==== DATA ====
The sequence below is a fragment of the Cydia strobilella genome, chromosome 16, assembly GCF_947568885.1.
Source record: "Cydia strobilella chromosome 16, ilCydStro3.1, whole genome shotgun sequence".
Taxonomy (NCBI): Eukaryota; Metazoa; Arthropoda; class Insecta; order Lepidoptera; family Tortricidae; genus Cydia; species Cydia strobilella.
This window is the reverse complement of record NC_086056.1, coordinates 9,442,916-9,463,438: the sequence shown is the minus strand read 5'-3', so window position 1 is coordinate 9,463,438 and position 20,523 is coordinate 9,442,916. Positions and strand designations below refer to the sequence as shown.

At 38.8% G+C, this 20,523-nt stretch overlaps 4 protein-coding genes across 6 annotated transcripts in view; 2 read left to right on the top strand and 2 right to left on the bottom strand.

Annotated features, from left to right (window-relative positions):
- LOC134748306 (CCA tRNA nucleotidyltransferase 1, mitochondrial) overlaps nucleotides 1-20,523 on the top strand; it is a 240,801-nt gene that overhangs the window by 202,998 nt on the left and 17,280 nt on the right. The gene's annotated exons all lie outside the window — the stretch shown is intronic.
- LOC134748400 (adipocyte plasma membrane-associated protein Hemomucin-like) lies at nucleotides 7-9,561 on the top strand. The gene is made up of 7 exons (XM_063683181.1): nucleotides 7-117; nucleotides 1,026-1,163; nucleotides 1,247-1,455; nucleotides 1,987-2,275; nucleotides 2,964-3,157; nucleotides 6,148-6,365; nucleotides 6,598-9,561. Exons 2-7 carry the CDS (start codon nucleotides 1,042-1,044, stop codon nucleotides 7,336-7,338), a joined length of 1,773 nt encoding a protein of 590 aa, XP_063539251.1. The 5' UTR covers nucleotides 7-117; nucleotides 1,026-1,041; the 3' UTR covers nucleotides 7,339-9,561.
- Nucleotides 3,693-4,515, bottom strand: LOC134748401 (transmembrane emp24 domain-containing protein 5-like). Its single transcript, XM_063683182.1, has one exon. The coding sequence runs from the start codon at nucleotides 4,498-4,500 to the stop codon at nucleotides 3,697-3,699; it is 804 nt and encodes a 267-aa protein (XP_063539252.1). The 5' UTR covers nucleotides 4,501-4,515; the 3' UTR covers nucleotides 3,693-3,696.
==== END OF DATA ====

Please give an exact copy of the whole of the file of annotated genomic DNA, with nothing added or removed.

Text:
The sequence below is a fragment of the Cydia strobilella genome, chromosome 16, assembly GCF_947568885.1.
Source record: "Cydia strobilella chromosome 16, ilCydStro3.1, whole genome shotgun sequence".
Taxonomy (NCBI): Eukaryota; Metazoa; Arthropoda; class Insecta; order Lepidoptera; family Tortricidae; genus Cydia; species Cydia strobilella.
This window is the reverse complement of record NC_086056.1, coordinates 9,442,916-9,463,438: the sequence shown is the minus strand read 5'-3', so window position 1 is coordinate 9,463,438 and position 20,523 is coordinate 9,442,916. Positions and strand designations below refer to the sequence as shown.

At 38.8% G+C, this 20,523-nt stretch overlaps 4 protein-coding genes across 6 annotated transcripts in view; 2 read left to right on the top strand and 2 right to left on the bottom strand.

Annotated features, from left to right (window-relative positions):
- LOC134748306 (CCA tRNA nucleotidyltransferase 1, mitochondrial) overlaps nucleotides 1-20,523 on the top strand; it is a 240,801-nt gene that overhangs the window by 202,998 nt on the left and 17,280 nt on the right. The gene's annotated exons all lie outside the window — the stretch shown is intronic.
- LOC134748400 (adipocyte plasma membrane-associated protein Hemomucin-like) lies at nucleotides 7-9,561 on the top strand. The gene is made up of 7 exons (XM_063683181.1): nucleotides 7-117; nucleotides 1,026-1,163; nucleotides 1,247-1,455; nucleotides 1,987-2,275; nucleotides 2,964-3,157; nucleotides 6,148-6,365; nucleotides 6,598-9,561. Exons 2-7 carry the CDS (start codon nucleotides 1,042-1,044, stop codon nucleotides 7,336-7,338), a joined length of 1,773 nt encoding a protein of 590 aa, XP_063539251.1. The 5' UTR covers nucleotides 7-117; nucleotides 1,026-1,041; the 3' UTR covers nucleotides 7,339-9,561.
- Nucleotides 3,693-4,515, bottom strand: LOC134748401 (transmembrane emp24 domain-containing protein 5-like). Its single transcript, XM_063683182.1, has one exon. The coding sequence runs from the start codon at nucleotides 4,498-4,500 to the stop codon at nucleotides 3,697-3,699; it is 804 nt and encodes a 267-aa protein (XP_063539252.1). The 5' UTR covers nucleotides 4,501-4,515; the 3' UTR covers nucleotides 3,693-3,696.